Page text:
Op-Ed: Balancing School and Ballet


Photo illustration purchased from BigStock.com.

Natalie Kozhemiakin, Outgoing Editor-in-Chief

The roaring applause of the audience circulates throughout the room, as the bright beams of stage lights gleam onto the tulle of my skirt. The intense aches in my arms and legs disappear, concealed by the thrill of performing. With one last step, I take the hands of my peers and bow as the moment comes to a close.

Those few fleeting seconds award aspiring dancers with complete euphoria. But behind all of the beauty and grace that is showcased, there is an extremely challenging sport. 

In short, ballet is hard. 

The New York Times reported a study by Dr. James A. Nicholas “which examined 61 different activities, [and] ranked ballet most physically and mentally demanding, followed by bullfighting and then football.”

The ranking of ballet compared to other sports is no surprise considering the immense amount of effort and concentration that is required to make progress in this strenuous sport. With training 6 days a week and at least 30 performances a year, ballet is one of the most demanding aspects of my life.

Every morning, I wake up, pack my school and ballet bags, and eat a hearty breakfast. I cherish the valuable time that I have in the morning as it is crucial to ensuring my day goes as smoothly as possible.

Natalie performs an adagio at the bar. Photo courtesy of Natalie Kozhemiakin.

Although I try to make effective use of my time at school, I am continuously hampered by several things. Whether it’s lack of sleep or pain and soreness from the previous night’s rehearsal, my schooldays are often impacted by my intensive ballet schedule. 

Because of this, I sometimes struggle to participate in class as much as I want to due to difficulty concentrating.

Despite these inconveniences, I enjoy my time at school. Even on mornings following long rehearsals, I am excited to learn. 

While school can be quite tiring, the hardest part of my day begins when school ends. Every day, ballet class includes an hour and a half warm-up, starting at 4:15 p.m.

In a standard class, there are two main parts: barre and center.

At the barre, we execute basic combinations utilizing core ballet techniques such as turnout and extensions. We cover everything from tendus and degages, fast and precise leg movements, to rond de jambs and adagio, slower and more supple movements.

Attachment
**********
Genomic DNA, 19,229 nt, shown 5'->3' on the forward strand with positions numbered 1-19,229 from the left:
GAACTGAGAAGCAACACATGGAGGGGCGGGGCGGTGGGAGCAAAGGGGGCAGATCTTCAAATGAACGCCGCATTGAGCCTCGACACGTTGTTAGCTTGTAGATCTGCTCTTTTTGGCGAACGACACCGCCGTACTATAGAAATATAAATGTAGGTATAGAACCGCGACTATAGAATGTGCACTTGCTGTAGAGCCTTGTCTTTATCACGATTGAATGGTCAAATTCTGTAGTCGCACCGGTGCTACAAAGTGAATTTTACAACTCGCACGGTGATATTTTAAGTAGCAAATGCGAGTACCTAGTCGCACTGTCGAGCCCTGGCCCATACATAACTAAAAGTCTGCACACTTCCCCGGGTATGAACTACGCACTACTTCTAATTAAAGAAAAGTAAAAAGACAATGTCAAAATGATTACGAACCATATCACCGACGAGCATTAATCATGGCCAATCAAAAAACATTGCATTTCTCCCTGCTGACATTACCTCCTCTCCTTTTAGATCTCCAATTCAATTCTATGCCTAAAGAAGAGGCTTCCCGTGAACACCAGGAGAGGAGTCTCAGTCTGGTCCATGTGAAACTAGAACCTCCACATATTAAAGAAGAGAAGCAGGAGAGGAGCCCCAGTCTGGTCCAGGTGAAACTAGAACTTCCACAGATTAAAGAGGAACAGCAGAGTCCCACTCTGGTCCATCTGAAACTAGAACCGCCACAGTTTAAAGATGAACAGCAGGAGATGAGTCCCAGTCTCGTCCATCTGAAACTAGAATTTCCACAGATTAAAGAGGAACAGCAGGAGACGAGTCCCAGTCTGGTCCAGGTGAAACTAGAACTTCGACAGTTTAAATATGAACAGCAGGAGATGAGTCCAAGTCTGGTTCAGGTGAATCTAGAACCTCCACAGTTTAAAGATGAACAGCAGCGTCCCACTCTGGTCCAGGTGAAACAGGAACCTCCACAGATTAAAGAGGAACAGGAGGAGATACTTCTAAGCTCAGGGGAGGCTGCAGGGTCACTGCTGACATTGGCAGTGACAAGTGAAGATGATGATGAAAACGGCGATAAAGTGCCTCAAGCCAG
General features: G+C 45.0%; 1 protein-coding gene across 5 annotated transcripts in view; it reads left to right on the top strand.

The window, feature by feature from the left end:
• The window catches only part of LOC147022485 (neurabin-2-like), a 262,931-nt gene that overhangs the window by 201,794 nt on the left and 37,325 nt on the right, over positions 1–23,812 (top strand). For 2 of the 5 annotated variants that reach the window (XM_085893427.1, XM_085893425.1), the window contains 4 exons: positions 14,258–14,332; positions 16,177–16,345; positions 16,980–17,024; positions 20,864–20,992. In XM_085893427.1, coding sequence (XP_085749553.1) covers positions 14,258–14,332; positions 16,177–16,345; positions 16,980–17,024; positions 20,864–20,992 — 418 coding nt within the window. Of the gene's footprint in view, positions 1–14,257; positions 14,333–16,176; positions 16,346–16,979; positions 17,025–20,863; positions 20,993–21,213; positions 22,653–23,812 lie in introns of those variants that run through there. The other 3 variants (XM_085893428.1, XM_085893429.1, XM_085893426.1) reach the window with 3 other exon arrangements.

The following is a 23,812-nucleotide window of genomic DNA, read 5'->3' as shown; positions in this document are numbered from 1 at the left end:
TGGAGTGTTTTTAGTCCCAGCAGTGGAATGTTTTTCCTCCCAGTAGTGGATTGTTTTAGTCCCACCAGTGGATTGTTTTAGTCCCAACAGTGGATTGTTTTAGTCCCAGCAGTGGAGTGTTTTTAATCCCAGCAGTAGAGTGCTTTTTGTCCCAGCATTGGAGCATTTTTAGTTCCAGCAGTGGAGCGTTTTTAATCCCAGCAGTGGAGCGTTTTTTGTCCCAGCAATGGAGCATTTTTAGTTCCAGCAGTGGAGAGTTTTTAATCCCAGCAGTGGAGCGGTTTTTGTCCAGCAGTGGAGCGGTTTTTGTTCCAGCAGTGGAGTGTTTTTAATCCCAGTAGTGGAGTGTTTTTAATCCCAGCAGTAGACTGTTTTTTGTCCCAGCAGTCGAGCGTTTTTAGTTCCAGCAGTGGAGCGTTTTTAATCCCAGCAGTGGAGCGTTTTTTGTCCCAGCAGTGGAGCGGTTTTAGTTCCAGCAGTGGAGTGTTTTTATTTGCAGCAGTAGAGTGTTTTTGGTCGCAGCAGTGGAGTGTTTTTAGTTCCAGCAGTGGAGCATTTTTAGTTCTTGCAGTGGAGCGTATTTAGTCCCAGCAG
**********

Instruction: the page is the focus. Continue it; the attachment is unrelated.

In center, we practice a wider variety of combinations such as waltzes, petit allegro, and grand allegro. Center requires an immense amount of core strength and is utilized in every step in ballet. Examples of this can be seen in jumps and turns when holding your core is essential to maintaining a proper, “lifted” position.

One of my biggest challenges in ballet is applying the corrections that I receive as the sport is incredibly detail-oriented. Stage presence and overall flow in movements are fundamental components, but there are many other things dancers need to be aware of. 

As if class isn’t demanding enough, I also have rehearsal every day.

At rehearsals, we are constantly preparing for shows and learning new repertoire. The structure of rehearsal never looks the same, but we are always dancing.

This can be a lot of work, but on performance days, all my hard work pays off.

Typical show weekends consist of class on Friday afternoon and an evening performance. Then, eleven hours are spent at the studio on Saturday between classes and two performances. Show weekends are incredibly exhausting, but the thrill of performing conceals much of my fatigue.

My schedule is very intense, but I wouldn’t trade it for the world. Integrarte, my studio, has become my family in many ways, and my love for my friends and teachers is indescribable. 

It is hard for me to fully capture the excitement of performing in words. Although rehearsing is often stressful, once I take my first step onto the stage, all of my fears dissipate.

With the glow of the stage lights, attentive gaze of the audience, and a great deal of support from my teachers and peers, I feel most confident when I am on stage.

I am in love with ballet, but not everyone respects and appreciates it the way that I do.

Ballet receives an abundance of criticism from non-dancers who believe that it is overly simplistic. This is not the case considering that a great deal of stamina, core strength, and toned muscles are required for the intensive sport and are crucial components to the effortless appeal ballet gives off. 

Regardless of what is going on in the world around me, ballet has a constant presence in my life and an inexplicable ability to make the world around me disappear the second I step on stage. It will always be at the core of who I am.